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Hugh Cayless
Digital Classicist / Scholar-Programmer
Digital Classicist / Scholar-Programmer

Hugh's posts

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New Year's resolutions:

* start my own business
* run a marathon
* think of other ways to terrify myself :-)


If we were going to reimagine the structure of the TEI Consortium, what might it look like? I'm going to jot down a few ideas/complaints/musings. Some of this is in reaction to Martin Mueller's ( and Stuart Yeates' ( thoughts.

1. I think the current setup, where institutions with paid memberships are the only enfranchised members of the community is self-limiting. It means that the TEI leadership is closed to outsiders and that therefore new ideas and new blood don't get into the mix as much as they should. I don't see why the Council at least shouldn't have representatives elected by the community as a whole.

2. Declining institutional subscriptions are a related problem. When the leadership is this closed off, there aren't sufficient incentives to attract new subscribers (i.e. there's no good way to hook new paying members in). There are also no real incentives to attract individual members.

3. I think the separation of the Board and Council is a good idea and should stand. Maintenance of the standard is not the same sort of task as maintenance of the organization. And I think having a small number of experts be the gatekeepers for the standard works well.

4. Further, I think the fact that Council in-person meetings are subsidized is a very good thing, as it allows people whose organizations wouldn't support their travel to attend. But note that "outsiders" don't presently have a shot at getting onto the Council because of the voting structure.

5. I think some method should be found to recognize and reward major technical contributors to the TEI. In open source projects, they are made "committers"—which is rather like being on the Council. My worry is that people like this don't really stand much chance now of being elected, and might not even if elections are opened up.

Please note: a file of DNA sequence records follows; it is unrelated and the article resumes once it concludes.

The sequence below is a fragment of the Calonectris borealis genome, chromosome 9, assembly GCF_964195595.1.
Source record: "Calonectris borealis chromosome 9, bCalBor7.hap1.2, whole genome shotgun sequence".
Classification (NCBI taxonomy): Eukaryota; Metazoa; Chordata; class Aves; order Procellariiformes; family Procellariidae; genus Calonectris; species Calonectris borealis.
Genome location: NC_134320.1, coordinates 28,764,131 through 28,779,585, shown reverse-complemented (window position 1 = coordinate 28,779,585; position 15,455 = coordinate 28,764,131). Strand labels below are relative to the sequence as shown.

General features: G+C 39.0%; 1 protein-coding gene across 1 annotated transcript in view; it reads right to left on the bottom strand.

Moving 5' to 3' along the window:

6. The Council is pretty open, but I've more than once had the experience of making feature requests and then never hearing about their fate until I happen to think of asking a Council member. The system of handling and reporting back on feature requests could be improved.

7. The level of technical sophistication isn't always what I'd want it to be: there are, for example, chunks of the Guidelines that don't work (I'm looking at you, TEI XPointer Schemes) and have yet either to be revised or implemented.

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The charges against Aaron Swartz hit home. I know little about it other than what was published yesterday. But every aspect of the case touches my professional career directly, if only conceptually.

JSTOR was developed at UMich when I was a library school student there; I was an early user, and somewhat knew people working on it and working at JSTOR later. Ten years ago I was a librarian at MIT Libraries; I somewhat know the people there who were probably involved in dealing with this when it happened. I somewhat know Aaron; I first met him at an O’Reilly conference in 2001, then again in 2007, and enjoyed his talk on Open Library at code4lib 2008 (see I currently work at a large library where among other things I’m somewhat involved in a project that gives away everything about it: all the data, all the metadata, all the software necessary to run exactly the same service anywhere else in the world. Indeed when Aaron and I crossed paths at Science Foo Camp in 2007 we talked about just that project; he noted the conversation on his blog (see I’ve served on a federal grand jury; the burden of proof is low for indictment (probable cause), and most cases with indictments never make it to trial, where the burden of proof is high for a guilty charge (beyond a reasonable doubt).